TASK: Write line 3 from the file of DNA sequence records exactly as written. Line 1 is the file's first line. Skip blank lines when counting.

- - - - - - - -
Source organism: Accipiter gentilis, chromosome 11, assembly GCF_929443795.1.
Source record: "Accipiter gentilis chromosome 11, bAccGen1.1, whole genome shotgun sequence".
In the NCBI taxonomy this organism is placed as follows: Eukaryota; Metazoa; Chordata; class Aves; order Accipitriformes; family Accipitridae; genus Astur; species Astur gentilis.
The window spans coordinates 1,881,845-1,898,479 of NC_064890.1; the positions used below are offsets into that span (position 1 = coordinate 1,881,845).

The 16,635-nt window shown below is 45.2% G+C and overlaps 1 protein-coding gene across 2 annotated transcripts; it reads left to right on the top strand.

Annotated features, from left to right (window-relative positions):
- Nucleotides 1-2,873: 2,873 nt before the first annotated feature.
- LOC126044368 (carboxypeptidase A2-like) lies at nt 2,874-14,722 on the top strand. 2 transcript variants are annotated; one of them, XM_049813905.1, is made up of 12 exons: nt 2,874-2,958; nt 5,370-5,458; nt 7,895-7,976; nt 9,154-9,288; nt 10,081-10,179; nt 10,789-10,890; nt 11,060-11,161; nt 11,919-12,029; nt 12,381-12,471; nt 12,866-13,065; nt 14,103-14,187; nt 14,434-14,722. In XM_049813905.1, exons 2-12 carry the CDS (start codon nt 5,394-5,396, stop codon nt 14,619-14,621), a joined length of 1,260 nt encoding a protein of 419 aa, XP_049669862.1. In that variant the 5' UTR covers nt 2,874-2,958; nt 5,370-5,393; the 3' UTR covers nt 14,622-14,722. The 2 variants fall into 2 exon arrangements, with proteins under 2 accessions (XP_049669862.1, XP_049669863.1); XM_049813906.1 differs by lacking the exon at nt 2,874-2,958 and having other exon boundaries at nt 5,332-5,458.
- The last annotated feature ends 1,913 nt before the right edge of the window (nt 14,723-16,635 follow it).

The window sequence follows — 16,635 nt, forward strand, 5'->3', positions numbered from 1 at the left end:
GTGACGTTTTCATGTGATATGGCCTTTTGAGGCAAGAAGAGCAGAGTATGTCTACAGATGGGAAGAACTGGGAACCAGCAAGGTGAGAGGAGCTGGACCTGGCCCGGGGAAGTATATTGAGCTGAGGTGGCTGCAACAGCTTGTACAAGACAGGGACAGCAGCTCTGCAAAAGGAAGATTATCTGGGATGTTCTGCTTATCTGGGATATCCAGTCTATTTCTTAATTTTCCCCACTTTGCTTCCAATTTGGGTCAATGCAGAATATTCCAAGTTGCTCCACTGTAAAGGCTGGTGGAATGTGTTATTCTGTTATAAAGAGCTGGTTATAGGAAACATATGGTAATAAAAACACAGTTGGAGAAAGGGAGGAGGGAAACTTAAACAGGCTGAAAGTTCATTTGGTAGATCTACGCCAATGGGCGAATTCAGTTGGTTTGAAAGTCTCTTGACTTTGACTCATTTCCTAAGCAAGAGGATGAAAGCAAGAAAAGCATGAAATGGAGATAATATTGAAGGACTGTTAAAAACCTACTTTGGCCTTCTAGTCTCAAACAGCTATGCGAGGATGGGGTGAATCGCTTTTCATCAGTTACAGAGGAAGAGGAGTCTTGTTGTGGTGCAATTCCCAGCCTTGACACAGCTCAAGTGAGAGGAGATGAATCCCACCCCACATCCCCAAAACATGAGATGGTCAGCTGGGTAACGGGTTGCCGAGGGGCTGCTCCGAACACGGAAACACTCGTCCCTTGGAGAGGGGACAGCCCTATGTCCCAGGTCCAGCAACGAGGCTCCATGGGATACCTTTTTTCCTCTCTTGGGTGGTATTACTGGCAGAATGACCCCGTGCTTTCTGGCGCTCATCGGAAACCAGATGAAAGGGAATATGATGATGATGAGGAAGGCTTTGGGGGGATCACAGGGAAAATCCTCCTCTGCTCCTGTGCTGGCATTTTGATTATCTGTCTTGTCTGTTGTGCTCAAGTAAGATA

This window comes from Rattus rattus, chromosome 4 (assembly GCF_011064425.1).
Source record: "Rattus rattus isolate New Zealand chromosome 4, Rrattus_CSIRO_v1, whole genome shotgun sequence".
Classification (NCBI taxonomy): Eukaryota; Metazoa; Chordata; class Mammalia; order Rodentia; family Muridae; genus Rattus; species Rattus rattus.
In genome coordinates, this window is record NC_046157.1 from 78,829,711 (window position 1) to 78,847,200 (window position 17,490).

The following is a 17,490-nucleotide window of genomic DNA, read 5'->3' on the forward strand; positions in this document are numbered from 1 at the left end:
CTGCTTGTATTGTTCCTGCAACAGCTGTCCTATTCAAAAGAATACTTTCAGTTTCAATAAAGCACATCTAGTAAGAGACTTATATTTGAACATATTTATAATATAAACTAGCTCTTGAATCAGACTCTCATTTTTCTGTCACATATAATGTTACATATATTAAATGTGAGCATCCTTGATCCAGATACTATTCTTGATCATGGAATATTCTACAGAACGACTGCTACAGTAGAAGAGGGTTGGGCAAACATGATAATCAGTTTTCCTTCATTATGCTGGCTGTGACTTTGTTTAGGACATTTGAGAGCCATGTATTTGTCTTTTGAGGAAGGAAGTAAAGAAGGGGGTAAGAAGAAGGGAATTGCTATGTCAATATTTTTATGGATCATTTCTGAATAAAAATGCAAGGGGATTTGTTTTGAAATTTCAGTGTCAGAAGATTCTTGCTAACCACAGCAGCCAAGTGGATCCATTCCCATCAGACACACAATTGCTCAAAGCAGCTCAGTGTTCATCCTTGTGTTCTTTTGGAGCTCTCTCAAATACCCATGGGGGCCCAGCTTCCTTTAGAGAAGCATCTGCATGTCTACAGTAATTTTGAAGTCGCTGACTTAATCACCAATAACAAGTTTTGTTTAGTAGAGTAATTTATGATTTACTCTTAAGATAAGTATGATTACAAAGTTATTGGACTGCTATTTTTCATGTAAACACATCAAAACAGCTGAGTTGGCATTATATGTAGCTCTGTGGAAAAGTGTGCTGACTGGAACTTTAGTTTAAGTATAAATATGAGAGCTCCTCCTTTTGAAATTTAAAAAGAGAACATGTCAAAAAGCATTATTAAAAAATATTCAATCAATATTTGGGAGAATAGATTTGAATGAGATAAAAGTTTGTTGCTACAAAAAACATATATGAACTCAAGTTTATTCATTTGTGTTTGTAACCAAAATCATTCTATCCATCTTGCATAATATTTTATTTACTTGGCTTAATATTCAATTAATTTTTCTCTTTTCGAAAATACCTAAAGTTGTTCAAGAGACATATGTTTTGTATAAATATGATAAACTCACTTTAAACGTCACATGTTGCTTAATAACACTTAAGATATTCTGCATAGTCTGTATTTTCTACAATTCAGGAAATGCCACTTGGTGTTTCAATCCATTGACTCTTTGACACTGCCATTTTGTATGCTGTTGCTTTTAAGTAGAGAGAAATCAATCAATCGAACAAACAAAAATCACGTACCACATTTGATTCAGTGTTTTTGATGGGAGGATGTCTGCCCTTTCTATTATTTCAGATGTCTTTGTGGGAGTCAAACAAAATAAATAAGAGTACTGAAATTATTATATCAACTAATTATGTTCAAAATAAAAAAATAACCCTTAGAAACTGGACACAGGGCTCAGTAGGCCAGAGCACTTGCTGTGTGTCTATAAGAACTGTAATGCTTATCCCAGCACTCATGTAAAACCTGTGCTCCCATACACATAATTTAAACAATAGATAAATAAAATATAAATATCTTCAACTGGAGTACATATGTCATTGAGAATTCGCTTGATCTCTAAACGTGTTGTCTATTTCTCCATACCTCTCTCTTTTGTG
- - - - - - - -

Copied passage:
In the NCBI taxonomy this organism is placed as follows: Eukaryota; Metazoa; Chordata; class Aves; order Accipitriformes; family Accipitridae; genus Astur; species Astur gentilis.